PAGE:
If you’ve spent much time within the contemporary business world, you’ve probably come across sentences like this one:
‘To minimise the amount of time devoted to consideration of operational issues and to performance monitoring, and thereby permit the maximum amount of time to be devoted to the Board’s other key role, consideration of strategic and policy issues, prior to each meeting, and in sufficient time (not less than ten working days) to enable the directors to give them due consideration, the Managing Director should distribute a memorandum outlining those issues deemed to be of relevance for discussion at such meeting.’
It’s the type of verbose, over-qualified language that people tend to adopt when writing about business. (And yes, that’s one sentence.) In her new book Clear & Concise: Become a better business writer, Plain English coach and consultant Susan McKerihan offers a series of tips and advice to combat it, for anyone writing anything in a business setting.
First up is set of guidelines about sentence structure, word choice and grammar, with plenty of examples. Some are the kinds of things you may have been taught once upon a time by a well-meaning English teacher, but never had enforced – punctuation 101, subject-verb agreement, and the difference between which and that. But McKerihan also explains plainly how things like nominalisation (burying the verb) and a lack of parallelism in lists cloud meaning and make the act of reading more difficult for the person who matters most – the reader.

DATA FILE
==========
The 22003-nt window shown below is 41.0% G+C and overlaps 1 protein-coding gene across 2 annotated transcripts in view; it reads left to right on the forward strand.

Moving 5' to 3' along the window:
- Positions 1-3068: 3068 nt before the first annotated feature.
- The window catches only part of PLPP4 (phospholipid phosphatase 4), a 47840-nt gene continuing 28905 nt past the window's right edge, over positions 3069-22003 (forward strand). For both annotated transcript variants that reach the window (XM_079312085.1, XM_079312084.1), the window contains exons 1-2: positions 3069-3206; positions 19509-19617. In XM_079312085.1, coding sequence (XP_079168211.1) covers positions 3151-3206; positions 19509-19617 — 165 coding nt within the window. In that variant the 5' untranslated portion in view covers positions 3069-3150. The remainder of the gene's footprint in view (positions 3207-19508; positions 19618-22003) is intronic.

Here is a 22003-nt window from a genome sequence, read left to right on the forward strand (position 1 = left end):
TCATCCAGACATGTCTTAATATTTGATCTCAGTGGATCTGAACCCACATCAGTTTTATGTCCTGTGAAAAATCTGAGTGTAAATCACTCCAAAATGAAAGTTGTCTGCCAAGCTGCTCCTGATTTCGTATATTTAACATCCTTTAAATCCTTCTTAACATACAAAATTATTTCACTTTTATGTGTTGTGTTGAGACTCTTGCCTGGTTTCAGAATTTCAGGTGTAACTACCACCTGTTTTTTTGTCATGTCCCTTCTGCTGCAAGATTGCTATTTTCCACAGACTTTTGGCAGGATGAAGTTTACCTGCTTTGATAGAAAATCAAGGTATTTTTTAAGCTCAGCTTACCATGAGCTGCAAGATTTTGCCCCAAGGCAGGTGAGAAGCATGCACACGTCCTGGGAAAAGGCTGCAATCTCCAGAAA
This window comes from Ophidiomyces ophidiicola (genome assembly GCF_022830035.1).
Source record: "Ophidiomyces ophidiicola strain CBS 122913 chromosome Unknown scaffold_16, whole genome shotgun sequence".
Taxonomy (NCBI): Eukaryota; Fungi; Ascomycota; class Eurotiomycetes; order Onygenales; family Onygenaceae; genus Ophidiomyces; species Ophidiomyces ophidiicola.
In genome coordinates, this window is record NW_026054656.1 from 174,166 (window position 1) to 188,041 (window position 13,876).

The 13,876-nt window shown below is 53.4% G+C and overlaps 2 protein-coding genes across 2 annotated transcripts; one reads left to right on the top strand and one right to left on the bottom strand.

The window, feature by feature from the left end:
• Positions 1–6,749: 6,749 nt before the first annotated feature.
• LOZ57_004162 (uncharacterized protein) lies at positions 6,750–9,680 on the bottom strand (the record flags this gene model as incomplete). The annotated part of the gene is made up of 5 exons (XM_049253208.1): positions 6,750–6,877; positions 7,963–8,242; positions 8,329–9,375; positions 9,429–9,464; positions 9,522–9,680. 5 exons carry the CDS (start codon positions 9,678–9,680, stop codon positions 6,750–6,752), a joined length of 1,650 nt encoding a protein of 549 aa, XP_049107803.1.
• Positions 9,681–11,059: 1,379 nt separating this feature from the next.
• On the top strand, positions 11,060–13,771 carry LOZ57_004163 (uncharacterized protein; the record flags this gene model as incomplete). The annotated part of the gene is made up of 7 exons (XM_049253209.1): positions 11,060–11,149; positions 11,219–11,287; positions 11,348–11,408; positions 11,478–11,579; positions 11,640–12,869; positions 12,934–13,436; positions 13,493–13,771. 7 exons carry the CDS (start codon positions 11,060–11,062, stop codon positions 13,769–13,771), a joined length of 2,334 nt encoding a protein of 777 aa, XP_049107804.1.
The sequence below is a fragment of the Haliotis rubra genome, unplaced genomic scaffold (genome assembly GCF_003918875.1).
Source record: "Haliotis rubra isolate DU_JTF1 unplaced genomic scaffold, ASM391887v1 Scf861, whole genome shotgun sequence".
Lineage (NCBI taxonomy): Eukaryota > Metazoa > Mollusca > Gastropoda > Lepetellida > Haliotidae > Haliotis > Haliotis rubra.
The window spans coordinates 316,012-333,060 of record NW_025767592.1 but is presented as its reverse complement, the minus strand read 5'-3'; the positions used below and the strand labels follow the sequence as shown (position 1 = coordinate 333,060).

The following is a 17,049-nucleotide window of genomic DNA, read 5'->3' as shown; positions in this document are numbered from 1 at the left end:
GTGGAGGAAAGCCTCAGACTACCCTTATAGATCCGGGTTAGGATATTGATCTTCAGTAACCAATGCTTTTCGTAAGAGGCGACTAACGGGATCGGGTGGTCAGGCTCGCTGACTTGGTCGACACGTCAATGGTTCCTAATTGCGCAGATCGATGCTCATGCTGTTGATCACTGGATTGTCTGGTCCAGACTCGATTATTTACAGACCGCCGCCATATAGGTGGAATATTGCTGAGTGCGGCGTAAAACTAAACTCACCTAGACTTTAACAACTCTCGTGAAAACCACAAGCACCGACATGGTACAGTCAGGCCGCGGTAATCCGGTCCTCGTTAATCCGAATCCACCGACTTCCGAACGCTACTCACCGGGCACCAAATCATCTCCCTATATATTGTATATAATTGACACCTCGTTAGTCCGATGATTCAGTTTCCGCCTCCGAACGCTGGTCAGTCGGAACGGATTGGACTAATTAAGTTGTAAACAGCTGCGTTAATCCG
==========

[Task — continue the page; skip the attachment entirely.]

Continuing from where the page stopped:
It’s the third part of this book, ‘The big picture’, that distinguishes it from the style guide genre. Here, McKerihan spells out just why we tend to confuse style with substance so often when writing for business – we’ve been educated to write elaborately and have learnt from others to use big words to sound wiser, and also because the business environment isn’t conducive to drafting, editing and rewriting. She gives suggestions for improvement that are clear and non-patronising: know your reader and purpose, and use structure and layout to your advantage.
Some of the best tips are the most simple. Read aloud what you’ve written. Does it sound like how you would say it? If not, have another go. McKerihan cites the Australian Financial Review as a good place to go for examples of clear writing about business concepts.
She also calls on business writers to stop the vicious circle: ‘If more people have the confidence to write clearly and plainly, there will be more good practice examples circulating in the business community for others to learn from.’ Ultimately, Clear & Concise is a useful, easy and enjoyable read, and a recommended addition to any workplace bookshelf.
Susan McKerihan’s course An Introduction to Plain English is on Saturday, 20 June. More information here.
Jessica Surman is a writer of fiction, non-fiction and copy. She is an intern at the NSW Writers’ Centre. Follow her on Twitter @jesstrixie.